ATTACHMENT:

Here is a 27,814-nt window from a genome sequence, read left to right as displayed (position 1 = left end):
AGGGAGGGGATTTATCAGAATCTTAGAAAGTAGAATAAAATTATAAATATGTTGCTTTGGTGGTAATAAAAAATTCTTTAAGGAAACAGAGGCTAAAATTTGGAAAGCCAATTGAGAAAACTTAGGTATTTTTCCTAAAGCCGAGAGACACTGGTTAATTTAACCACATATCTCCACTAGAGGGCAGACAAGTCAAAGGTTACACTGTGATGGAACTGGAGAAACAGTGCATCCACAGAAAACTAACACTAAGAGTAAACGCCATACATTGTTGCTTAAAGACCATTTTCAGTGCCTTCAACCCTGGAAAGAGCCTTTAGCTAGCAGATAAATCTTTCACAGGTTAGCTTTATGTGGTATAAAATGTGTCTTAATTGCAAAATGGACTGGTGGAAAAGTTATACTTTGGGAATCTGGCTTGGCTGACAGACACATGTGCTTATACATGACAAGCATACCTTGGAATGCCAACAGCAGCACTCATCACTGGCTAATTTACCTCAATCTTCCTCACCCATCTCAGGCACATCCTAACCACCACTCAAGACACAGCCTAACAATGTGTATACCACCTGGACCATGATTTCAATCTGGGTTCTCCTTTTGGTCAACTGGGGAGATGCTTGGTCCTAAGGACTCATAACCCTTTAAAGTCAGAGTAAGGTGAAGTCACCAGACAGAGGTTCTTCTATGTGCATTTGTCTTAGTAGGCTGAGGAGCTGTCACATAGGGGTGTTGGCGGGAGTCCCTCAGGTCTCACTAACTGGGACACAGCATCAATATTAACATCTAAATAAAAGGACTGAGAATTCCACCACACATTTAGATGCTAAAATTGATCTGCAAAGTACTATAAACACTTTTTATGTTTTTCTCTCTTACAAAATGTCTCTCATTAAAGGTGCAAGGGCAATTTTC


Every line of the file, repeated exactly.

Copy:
Here is a 27,814-nt window from a genome sequence, read left to right as displayed (position 1 = left end):
AGGGAGGGGATTTATCAGAATCTTAGAAAGTAGAATAAAATTATAAATATGTTGCTTTGGTGGTAATAAAAAATTCTTTAAGGAAACAGAGGCTAAAATTTGGAAAGCCAATTGAGAAAACTTAGGTATTTTTCCTAAAGCCGAGAGACACTGGTTAATTTAACCACATATCTCCACTAGAGGGCAGACAAGTCAAAGGTTACACTGTGATGGAACTGGAGAAACAGTGCATCCACAGAAAACTAACACTAAGAGTAAACGCCATACATTGTTGCTTAAAGACCATTTTCAGTGCCTTCAACCCTGGAAAGAGCCTTTAGCTAGCAGATAAATCTTTCACAGGTTAGCTTTATGTGGTATAAAATGTGTCTTAATTGCAAAATGGACTGGTGGAAAAGTTATACTTTGGGAATCTGGCTTGGCTGACAGACACATGTGCTTATACATGACAAGCATACCTTGGAATGCCAACAGCAGCACTCATCACTGGCTAATTTACCTCAATCTTCCTCACCCATCTCAGGCACATCCTAACCACCACTCAAGACACAGCCTAACAATGTGTATACCACCTGGACCATGATTTCAATCTGGGTTCTCCTTTTGGTCAACTGGGGAGATGCTTGGTCCTAAGGACTCATAACCCTTTAAAGTCAGAGTAAGGTGAAGTCACCAGACAGAGGTTCTTCTATGTGCATTTGTCTTAGTAGGCTGAGGAGCTGTCACATAGGGGTGTTGGCGGGAGTCCCTCAGGTCTCACTAACTGGGACACAGCATCAATATTAACATCTAAATAAAAGGACTGAGAATTCCACCACACATTTAGATGCTAAAATTGATCTGCAAAGTACTATAAACACTTTTTATGTTTTTCTCTCTTACAAAATGTCTCTCATTAAAGGTGCAAGGGCAATTTTC